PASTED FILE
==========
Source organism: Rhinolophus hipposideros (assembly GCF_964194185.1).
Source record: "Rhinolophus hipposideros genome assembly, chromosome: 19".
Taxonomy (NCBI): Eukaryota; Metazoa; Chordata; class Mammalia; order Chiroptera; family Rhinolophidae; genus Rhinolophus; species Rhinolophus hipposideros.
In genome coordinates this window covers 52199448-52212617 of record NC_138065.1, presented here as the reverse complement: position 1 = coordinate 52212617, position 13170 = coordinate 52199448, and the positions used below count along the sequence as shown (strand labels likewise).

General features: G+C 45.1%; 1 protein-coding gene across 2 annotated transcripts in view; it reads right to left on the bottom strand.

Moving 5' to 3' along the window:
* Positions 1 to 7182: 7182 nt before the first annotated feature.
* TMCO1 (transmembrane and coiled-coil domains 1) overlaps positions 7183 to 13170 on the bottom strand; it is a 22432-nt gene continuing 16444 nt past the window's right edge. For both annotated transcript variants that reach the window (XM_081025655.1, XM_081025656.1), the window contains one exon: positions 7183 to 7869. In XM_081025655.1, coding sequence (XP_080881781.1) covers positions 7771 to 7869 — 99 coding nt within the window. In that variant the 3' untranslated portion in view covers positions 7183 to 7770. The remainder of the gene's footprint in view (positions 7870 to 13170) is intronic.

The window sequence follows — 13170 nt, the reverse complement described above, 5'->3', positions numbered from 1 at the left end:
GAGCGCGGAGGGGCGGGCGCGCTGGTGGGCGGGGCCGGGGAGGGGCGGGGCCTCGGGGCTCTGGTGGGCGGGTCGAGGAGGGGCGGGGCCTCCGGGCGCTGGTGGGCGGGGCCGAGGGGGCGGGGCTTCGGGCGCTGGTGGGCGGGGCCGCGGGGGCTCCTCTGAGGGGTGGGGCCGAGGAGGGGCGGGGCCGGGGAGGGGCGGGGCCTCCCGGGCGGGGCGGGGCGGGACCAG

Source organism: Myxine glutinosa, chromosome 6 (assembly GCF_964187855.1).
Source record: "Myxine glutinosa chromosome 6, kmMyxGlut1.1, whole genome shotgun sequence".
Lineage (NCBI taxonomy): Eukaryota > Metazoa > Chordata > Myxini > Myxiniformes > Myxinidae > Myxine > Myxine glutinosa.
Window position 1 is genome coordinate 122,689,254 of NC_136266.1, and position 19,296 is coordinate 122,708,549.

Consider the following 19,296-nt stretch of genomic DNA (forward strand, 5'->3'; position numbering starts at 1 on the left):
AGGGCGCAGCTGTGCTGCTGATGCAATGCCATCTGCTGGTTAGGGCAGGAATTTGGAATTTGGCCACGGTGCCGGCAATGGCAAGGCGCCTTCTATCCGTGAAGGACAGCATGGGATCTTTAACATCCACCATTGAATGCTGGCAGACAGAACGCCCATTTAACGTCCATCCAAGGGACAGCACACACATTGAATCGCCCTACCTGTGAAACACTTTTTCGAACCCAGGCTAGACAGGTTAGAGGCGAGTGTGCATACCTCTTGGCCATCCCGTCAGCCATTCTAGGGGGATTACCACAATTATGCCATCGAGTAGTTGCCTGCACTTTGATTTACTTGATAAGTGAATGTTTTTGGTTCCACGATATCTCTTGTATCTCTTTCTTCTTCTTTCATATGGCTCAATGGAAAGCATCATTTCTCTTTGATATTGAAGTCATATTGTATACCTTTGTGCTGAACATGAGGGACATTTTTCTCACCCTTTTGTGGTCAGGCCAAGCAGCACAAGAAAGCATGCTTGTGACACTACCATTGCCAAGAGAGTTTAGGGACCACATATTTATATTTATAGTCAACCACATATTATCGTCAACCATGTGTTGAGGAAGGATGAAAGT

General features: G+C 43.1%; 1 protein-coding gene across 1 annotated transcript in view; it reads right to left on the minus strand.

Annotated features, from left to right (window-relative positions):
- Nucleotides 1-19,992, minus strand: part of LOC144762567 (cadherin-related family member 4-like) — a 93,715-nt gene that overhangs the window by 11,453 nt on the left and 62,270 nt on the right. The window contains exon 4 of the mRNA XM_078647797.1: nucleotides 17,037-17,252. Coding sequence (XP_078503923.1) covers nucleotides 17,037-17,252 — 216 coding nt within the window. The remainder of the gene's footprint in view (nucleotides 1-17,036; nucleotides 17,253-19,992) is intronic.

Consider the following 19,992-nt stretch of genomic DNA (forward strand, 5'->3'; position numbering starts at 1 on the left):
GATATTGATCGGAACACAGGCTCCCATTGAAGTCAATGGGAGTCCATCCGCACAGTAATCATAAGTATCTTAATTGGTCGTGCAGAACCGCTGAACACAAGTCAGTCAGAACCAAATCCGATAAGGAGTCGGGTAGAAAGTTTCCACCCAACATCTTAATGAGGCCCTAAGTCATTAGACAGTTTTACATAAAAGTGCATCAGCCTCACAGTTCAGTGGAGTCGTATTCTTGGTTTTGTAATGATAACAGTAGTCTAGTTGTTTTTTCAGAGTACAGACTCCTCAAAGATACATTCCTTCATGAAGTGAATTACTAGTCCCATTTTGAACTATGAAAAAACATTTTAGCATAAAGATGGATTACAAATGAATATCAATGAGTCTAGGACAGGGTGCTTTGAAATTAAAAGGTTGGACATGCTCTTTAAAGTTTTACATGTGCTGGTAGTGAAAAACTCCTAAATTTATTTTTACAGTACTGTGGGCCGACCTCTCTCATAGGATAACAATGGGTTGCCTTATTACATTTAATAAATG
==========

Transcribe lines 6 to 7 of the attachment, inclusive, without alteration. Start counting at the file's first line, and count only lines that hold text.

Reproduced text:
Moving 5' to 3' along the window:
* Positions 1 to 7182: 7182 nt before the first annotated feature.